If this seems like a bit or a gag, it's not. Robinson first started smoking marijuana as a 15-year-old in his native Buffalo. It was the beginning of a long and rocky relationship. In 1997, he was arrested for possession in Portland before charges were dropped. Four years later, he was convicted on a misdemeanor charge of possession and he pled guilty to driving under the influence.
He was suspended twice by the NBA for positive tests, including once for failing a drug test while his team, then the Nets, was in the playoffs. Yet, he is steadfastly positive about the drug.
"We've always had a good relationship," he told Vice Sports. "It's always been a way to calm myself. Calm myself, calm my stomach. It's always been that calming influence in my life."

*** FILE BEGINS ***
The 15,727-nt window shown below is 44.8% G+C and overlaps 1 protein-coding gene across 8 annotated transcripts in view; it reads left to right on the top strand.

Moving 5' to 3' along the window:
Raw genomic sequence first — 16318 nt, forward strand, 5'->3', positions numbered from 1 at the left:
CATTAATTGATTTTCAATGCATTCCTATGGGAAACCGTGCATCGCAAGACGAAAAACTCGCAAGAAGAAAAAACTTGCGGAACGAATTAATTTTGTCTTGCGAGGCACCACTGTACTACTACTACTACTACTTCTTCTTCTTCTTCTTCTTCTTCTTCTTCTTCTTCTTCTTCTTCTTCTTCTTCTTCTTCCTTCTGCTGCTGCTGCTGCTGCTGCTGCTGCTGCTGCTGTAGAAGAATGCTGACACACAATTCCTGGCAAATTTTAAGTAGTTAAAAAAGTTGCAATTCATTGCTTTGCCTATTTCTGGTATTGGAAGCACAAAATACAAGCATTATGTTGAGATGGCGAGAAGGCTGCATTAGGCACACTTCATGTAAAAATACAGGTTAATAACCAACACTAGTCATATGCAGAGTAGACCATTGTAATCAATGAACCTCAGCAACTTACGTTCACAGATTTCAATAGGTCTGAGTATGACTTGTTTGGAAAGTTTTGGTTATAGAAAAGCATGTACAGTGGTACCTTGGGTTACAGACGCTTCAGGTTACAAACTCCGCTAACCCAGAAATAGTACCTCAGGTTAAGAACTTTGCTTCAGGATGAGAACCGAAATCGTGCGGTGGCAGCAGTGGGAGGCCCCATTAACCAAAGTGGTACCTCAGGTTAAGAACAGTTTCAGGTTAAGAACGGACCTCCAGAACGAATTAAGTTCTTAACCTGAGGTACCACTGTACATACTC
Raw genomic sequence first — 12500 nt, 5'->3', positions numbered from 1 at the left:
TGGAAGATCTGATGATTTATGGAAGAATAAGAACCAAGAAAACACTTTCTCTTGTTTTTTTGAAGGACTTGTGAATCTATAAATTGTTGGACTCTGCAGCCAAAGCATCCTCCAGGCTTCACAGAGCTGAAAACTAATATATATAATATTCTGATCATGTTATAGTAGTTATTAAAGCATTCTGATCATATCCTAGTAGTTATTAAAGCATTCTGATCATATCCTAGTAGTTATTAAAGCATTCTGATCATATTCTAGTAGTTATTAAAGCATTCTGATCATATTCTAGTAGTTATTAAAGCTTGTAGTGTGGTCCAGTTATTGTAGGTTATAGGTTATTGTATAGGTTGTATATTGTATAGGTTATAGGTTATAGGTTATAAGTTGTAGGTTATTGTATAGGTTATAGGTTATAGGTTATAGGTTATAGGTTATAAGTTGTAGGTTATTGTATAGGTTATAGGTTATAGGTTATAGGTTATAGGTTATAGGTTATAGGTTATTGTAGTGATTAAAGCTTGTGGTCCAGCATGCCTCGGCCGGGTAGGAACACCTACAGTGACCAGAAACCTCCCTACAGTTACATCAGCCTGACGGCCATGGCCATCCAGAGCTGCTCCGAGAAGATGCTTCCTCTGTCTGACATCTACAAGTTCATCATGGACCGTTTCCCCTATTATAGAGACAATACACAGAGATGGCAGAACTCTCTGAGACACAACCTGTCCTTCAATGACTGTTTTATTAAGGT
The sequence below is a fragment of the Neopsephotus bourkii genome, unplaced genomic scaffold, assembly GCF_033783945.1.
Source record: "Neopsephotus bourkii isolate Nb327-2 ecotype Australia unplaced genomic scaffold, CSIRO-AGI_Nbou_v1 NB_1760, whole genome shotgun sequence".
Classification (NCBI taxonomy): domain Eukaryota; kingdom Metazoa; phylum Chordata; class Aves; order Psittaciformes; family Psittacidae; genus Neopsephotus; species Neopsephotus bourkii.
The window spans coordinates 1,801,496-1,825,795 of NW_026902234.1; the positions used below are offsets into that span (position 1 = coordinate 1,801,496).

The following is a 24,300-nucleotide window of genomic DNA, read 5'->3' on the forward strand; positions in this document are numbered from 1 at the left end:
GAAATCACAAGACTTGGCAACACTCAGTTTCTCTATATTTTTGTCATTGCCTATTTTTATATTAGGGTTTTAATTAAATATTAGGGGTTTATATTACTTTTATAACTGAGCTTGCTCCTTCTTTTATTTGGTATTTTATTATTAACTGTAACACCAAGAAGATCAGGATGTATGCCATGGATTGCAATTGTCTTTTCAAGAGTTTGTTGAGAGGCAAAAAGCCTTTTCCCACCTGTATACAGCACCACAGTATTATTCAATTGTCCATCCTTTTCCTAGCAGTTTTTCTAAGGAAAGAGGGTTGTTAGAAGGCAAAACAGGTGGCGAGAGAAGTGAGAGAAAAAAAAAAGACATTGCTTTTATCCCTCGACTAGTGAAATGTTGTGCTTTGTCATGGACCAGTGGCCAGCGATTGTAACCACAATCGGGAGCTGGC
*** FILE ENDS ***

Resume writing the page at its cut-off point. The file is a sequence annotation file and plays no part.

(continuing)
Robinson decided to get into the marijuana business in October. He had ignored business offers and ideas for years, clinging to the hope that he would get back into the NBA somehow as a coach or in the front office, but that never came to fruition. He worried that coming out publicly in support of cannabis would affect his reputation.
Then he reached his tipping point. He was in a suite for ex-players at the Blazers' home opener along with Michael Harper—a commissioner on the Oregon Liquor Control Commission, the body that regulates the marijuana industry in the state—and a long-time friend, Dave Miller. Oregon had just legalized recreational sales earlier that month and Miller already had experience on the medical side. Uncle Spliffy, a nickname bestowed on him after one of his suspensions, seemed just right.